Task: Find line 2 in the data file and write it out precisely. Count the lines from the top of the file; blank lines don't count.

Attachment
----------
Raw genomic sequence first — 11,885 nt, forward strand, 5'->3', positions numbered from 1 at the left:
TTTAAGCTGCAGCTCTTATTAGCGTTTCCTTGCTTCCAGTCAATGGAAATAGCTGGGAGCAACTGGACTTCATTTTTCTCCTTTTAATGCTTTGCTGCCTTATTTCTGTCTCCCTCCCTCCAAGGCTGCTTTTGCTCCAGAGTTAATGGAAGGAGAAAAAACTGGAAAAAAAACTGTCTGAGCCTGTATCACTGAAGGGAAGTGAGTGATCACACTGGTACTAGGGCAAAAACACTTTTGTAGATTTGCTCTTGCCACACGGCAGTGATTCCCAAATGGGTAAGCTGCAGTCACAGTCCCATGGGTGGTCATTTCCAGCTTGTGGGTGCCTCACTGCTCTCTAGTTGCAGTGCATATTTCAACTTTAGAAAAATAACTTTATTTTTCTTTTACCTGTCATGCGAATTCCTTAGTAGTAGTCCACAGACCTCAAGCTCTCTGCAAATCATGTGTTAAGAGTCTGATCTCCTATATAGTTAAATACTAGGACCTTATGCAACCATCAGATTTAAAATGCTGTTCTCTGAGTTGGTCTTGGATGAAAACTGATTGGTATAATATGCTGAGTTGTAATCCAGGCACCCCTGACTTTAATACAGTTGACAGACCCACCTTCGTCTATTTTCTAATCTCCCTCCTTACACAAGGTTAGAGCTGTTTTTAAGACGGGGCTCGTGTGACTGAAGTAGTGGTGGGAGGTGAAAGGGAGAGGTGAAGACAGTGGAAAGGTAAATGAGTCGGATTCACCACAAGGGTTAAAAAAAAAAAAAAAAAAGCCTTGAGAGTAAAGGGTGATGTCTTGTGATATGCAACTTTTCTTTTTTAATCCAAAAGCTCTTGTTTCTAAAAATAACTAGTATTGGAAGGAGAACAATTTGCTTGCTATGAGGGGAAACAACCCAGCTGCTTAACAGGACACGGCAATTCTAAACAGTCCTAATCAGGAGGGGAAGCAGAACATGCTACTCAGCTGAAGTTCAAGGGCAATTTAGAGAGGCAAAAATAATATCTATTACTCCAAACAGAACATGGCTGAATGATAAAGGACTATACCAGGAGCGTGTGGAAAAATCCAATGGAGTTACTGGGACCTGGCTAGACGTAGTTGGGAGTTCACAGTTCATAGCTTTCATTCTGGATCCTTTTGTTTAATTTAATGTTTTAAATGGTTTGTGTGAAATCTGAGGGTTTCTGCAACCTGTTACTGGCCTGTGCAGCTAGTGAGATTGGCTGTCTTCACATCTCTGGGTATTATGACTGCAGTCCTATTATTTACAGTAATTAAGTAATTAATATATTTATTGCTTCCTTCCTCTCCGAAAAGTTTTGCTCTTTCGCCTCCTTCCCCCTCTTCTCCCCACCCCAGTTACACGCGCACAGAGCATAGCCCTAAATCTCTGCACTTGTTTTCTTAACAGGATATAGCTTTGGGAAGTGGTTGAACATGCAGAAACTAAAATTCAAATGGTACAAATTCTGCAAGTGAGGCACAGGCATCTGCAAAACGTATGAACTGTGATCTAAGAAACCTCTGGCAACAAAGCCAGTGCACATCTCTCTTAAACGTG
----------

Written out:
TTTAAGCTGCAGCTCTTATTAGCGTTTCCTTGCTTCCAGTCAATGGAAATAGCTGGGAGCAACTGGACTTCATTTTTCTCCTTTTAATGCTTTGCTGCCTTATTTCTGTCTCCCTCCCTCCAAGGCTGCTTTTGCTCCAGAGTTAATGGAAGGAGAAAAAACTGGAAAAAAAACTGTCTGAGCCTGTATCACTGAAGGGAAGTGAGTGATCACACTGGTACTAGGGCAAAAACACTTTTGTAGATTTGCTCTTGCCACACGGCAGTGATTCCCAAATGGGTAAGCTGCAGTCACAGTCCCATGGGTGGTCATTTCCAGCTTGTGGGTGCCTCACTGCTCTCTAGTTGCAGTGCATATTTCAACTTTAGAAAAATAACTTTATTTTTCTTTTACCTGTCATGCGAATTCCTTAGTAGTAGTCCACAGACCTCAAGCTCTCTGCAAATCATGTGTTAAGAGTCTGATCTCCTATATAGTTAAATACTAGGACCTTATGCAACCATCAGATTTAAAATGCTGTTCTCTGAGTTGGTCTTGGATGAAAACTGATTGGTATAATATGCTGAGTTGTAATCCAGGCACCCCTGACTTTAATACAGTTGACAGACCCACCTTCGTCTATTTTCTAATCTCCCTCCTTACACAAGGTTAGAGCTGTTTTTAAGACGGGGCTCGTGTGACTGAAGTAGTGGTGGGAGGTGAAAGGGAGAGGTGAAGACAGTGGAAAGGTAAATGAGTCGGATTCACCACAAGGGTTAAAAAAAAAAAAAAAAAAGCCTTGAGAGTAAAGGGTGATGTCTTGTGATATGCAACTTTTCTTTTTTAATCCAAAAGCTCTTGTTTCTAAAAATAACTAGTATTGGAAGGAGAACAATTTGCTTGCTATGAGGGGAAACAACCCAGCTGCTTAACAGGACACGGCAATTCTAAACAGTCCTAATCAGGAGGGGAAGCAGAACATGCTACTCAGCTGAAGTTCAAGGGCAATTTAGAGAGGCAAAAATAATATCTATTACTCCAAACAGAACATGGCTGAATGATAAAGGACTATACCAGGAGCGTGTGGAAAAATCCAATGGAGTTACTGGGACCTGGCTAGACGTAGTTGGGAGTTCACAGTTCATAGCTTTCATTCTGGATCCTTTTGTTTAATTTAATGTTTTAAATGGTTTGTGTGAAATCTGAGGGTTTCTGCAACCTGTTACTGGCCTGTGCAGCTAGTGAGATTGGCTGTCTTCACATCTCTGGGTATTATGACTGCAGTCCTATTATTTACAGTAATTAAGTAATTAATATATTTATTGCTTCCTTCCTCTCCGAAAAGTTTTGCTCTTTCGCCTCCTTCCCCCTCTTCTCCCCACCCCAGTTACACGCGCACAGAGCATAGCCCTAAATCTCTGCACTTGTTTTCTTAACAGGATATAGCTTTGGGAAGTGGTTGAACATGCAGAAACTAAAATTCAAATGGTACAAATTCTGCAAGTGAGGCACAGGCATCTGCAAAACGTATGAACTGTGATCTAAGAAACCTCTGGCAACAAAGCCAGTGCACATCTCTCTTAAACGTG